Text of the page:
I took my first sip of alcohol when I was 14, and immediately fell in love with what it did for me. Quickly, I realized the socially beneficial qualities it allowed me to embrace as I learned how to hide my introverted self, and explore a new personality that emerged with every night with the bottle. As most of us recall the hilarity of it, the bottle in high school was almost always made of plastic.
There was never any moment from the age 14 – 22 where I felt any looming realization that alcoholism was present in myself. I regarded every social outing that included drinking as a chance to have fun, talk to some girls, and have some laughs with close friends of mine. However, an imminent personality shift began to sneak itself into my life through my newly found hobbies of drinking; a personality many people like to call (rightfully so) a “fucking asshole.”
Strangely, at the time of this negative molding phase I was experiencing, I had never noticed this trait in me, regardless of it’s consistency towards the people around me. I began to take a liking to fighting and causing pain due to my own insecurities and frustrations that encapsulated my life, which was filled with anger, confusion, and general apathy towards growth in myself and my education. In just 9 years of drinking, I had rewired almost every positive quality I once had and warped them into a self-destructive, hateful, and selfish mess. Blacking out was a regular occurrence, and cracking a cold one the next day to repair the hangover was a welcoming thought.
Sometime around the age of 23 or 24, a switch flipped in my mind and I was no longer able to stop drinking after one drink. It seemed everything that I was planning or focused on began to revolve around the consumption of alcohol. I started allowing myself excuses to thwart my subconscious understanding that I had a problem. I poured frothy and self assuring statements like “I’m a craft beer enthusiast,” or “I’m in the Marine Corps. It’s what we do!” into my tall psychological pint glass. Once it overflowed, I realized I hated myself and that getting hit by a bus really didn’t seem that bad. In fact, I welcomed the idea. Panic set in and my heart would race if I had forgotten to restock the fridge. Social drinking was a faded memory; it was just me and the bottle that, at one point in time, made me feel so alive.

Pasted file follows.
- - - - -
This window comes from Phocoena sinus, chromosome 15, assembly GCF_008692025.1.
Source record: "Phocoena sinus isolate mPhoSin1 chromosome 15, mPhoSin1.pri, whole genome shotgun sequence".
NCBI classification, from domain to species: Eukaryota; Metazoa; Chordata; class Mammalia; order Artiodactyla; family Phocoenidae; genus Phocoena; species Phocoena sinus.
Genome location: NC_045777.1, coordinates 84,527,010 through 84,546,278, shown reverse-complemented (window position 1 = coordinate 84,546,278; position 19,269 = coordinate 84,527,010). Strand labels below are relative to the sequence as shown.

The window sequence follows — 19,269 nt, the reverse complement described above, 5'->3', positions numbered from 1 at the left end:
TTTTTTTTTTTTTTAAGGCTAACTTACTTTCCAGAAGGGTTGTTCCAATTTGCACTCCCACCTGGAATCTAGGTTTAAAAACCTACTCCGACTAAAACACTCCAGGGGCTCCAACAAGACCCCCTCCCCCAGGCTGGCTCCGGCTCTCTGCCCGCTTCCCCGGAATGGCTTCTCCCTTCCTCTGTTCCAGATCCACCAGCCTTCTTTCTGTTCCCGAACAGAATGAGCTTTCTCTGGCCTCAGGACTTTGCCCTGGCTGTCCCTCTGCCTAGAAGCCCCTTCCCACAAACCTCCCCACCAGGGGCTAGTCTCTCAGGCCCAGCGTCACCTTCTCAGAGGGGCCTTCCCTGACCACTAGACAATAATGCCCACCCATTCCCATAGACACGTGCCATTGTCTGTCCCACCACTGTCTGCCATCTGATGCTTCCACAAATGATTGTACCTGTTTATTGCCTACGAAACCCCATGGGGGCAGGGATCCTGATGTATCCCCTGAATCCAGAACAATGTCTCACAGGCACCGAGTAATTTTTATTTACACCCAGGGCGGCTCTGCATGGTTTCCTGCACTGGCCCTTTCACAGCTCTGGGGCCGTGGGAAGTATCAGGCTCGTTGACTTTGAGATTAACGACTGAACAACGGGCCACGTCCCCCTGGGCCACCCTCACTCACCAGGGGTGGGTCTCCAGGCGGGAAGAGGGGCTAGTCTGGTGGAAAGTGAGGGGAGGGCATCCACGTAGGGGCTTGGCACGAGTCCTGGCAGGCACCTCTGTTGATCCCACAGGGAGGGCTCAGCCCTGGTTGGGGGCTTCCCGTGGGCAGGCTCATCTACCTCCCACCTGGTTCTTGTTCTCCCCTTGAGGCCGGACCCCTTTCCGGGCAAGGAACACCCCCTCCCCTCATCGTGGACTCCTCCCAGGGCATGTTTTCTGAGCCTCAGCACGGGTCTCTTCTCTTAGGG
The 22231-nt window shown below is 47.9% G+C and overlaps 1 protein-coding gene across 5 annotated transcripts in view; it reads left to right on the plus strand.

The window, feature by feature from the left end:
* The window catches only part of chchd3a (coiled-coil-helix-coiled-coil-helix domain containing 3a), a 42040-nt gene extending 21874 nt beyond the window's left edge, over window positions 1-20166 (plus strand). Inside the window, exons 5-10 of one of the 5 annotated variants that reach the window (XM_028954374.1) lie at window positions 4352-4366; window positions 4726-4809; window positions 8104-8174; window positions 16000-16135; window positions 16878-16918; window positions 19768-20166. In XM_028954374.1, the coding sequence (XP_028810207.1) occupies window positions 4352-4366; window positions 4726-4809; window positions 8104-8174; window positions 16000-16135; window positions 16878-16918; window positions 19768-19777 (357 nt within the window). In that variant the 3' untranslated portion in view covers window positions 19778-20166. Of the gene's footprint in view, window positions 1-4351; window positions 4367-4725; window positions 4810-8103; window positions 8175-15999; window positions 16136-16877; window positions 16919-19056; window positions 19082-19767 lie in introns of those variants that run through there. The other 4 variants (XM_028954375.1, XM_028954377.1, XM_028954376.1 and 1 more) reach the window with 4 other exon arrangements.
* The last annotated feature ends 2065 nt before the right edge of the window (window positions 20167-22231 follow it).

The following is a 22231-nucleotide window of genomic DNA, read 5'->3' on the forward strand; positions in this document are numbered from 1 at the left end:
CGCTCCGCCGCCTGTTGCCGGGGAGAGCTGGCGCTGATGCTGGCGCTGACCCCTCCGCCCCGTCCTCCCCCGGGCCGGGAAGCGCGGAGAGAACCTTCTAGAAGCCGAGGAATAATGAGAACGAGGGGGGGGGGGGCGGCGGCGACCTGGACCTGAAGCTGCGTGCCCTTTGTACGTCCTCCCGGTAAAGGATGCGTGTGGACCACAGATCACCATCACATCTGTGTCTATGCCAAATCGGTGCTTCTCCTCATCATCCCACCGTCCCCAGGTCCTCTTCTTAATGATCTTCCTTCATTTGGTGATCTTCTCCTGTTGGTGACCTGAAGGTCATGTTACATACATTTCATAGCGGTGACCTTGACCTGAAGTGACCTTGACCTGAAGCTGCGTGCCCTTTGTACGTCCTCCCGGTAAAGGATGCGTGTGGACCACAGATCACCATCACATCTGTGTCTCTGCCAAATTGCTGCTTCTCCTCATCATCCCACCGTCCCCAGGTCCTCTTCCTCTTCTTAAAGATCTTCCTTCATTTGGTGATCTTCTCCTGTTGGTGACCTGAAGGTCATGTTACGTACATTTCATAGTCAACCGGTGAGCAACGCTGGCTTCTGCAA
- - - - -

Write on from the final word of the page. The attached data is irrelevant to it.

Worriedly, I attempted to give myself a nice set of guidelines: No drinking on weekdays, and no drinking until 7 pm. However, I would quickly decide that 6 o’clock sounded okay. Then 5. Then 4. Eventually at 11. At a certain point I couldn’t go a day without drinking. I realized that I may have the bug and my own willpower was not enough to be rid of my affinity for alcohol.
On May 4th, 2018 I stopped drinking and went to my first AA meeting. My alcoholic mind figured I’d wait for a quit-day that I could remember (you Star Wars fans know). After the first couple weeks, things began to look up. My insecurities and negative traits were radically exposed, and I realized just how shitty I had become in a mere 10 years. Although being sober isn’t easy, it’s incredible worth it. The things that make me happy once again are my relationships, my productivity, and my pursuit into being a better person. I have started writing, photography, and meditation to combat my wandering mind.
There are only a few certain truths that I am aware of, and one of them is that being sober helps with my mind that loves to wander. I’m still not whole, and I’m not sure I will ever be. However, the sensation of accomplishment, pursuit of happiness, and discovery of spirituality within myself in this universe brightens my day up, and I plan to expand on that until the day I am no more.
Today marks 100 days, and I would never be pursuing these things that interest me if the only thing I set my sights on was my next high or drunk. I hope everyone has an amazing rest of their summer and week!